Manuel Gomez Rodriguez and Monica Rogati

In the 21st International Conference on Information and Knowledge Management (CIKM 2012)



The online and oine worlds are converging. Location-based services, ubiquitous mobile devices and on-the-go social network accessibility are blurring the distinction between in-person activities and their virtual counterpart. An important e ect of this convergence is the rapid and powerful impact of oine events (meetings, conferences) on the evolution and temporal dynamics of the online connectivity between members of social and professional networks. However, these e ects have been largely unexplored.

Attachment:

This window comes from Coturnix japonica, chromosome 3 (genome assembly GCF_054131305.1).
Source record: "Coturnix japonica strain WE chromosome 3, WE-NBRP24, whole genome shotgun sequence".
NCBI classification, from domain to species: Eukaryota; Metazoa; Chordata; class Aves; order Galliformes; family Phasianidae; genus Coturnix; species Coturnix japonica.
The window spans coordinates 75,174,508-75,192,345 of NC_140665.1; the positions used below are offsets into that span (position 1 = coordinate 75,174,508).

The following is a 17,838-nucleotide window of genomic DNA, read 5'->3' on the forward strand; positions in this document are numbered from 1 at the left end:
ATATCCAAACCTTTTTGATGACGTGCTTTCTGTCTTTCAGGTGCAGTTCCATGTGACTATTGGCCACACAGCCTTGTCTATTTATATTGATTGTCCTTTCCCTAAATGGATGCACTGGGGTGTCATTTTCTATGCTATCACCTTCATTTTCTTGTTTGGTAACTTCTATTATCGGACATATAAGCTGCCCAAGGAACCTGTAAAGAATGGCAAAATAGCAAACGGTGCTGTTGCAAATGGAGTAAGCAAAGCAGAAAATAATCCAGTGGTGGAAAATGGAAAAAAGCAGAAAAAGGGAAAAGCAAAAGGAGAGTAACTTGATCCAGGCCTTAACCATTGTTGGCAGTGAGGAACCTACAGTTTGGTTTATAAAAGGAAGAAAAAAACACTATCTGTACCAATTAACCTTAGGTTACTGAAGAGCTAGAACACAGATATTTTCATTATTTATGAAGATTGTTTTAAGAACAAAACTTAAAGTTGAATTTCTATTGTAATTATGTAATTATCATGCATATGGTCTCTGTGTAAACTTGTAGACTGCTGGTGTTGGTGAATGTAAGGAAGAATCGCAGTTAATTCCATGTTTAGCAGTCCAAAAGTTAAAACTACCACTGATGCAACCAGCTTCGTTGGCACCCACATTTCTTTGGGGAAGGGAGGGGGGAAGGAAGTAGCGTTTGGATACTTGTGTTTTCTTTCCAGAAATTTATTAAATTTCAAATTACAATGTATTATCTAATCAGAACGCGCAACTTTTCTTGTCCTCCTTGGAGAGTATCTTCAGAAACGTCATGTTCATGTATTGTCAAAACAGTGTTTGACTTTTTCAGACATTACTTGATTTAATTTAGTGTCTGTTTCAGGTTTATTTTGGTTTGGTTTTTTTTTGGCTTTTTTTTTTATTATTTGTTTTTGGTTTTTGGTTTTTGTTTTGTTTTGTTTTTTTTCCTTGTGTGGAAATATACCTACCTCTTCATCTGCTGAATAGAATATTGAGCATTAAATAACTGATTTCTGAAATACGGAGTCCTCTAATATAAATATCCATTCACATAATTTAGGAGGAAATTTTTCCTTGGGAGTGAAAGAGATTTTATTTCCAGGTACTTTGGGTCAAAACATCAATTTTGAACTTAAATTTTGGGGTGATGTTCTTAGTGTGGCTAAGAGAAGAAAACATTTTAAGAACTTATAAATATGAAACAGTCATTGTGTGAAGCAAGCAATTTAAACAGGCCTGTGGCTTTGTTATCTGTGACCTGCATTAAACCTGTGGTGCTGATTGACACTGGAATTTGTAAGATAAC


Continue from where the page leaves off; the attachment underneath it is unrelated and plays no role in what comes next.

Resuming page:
We study these e ects by using data from LinkedIn, a popular business-related social networking site. We find that online events may induce connectivity changes in the online network – there is a dramatic increase in the number of connections between event attendees shortly after the date of the event. Building on these insights, we describe a non-supervised method that exploits connectivity changes temporally correlated to real world events to successfully infer more than 40% of speci c event attendees. Finally, we revisit the link prediction problem by including user contributed information about on line events to achieve higher link prediction performance.


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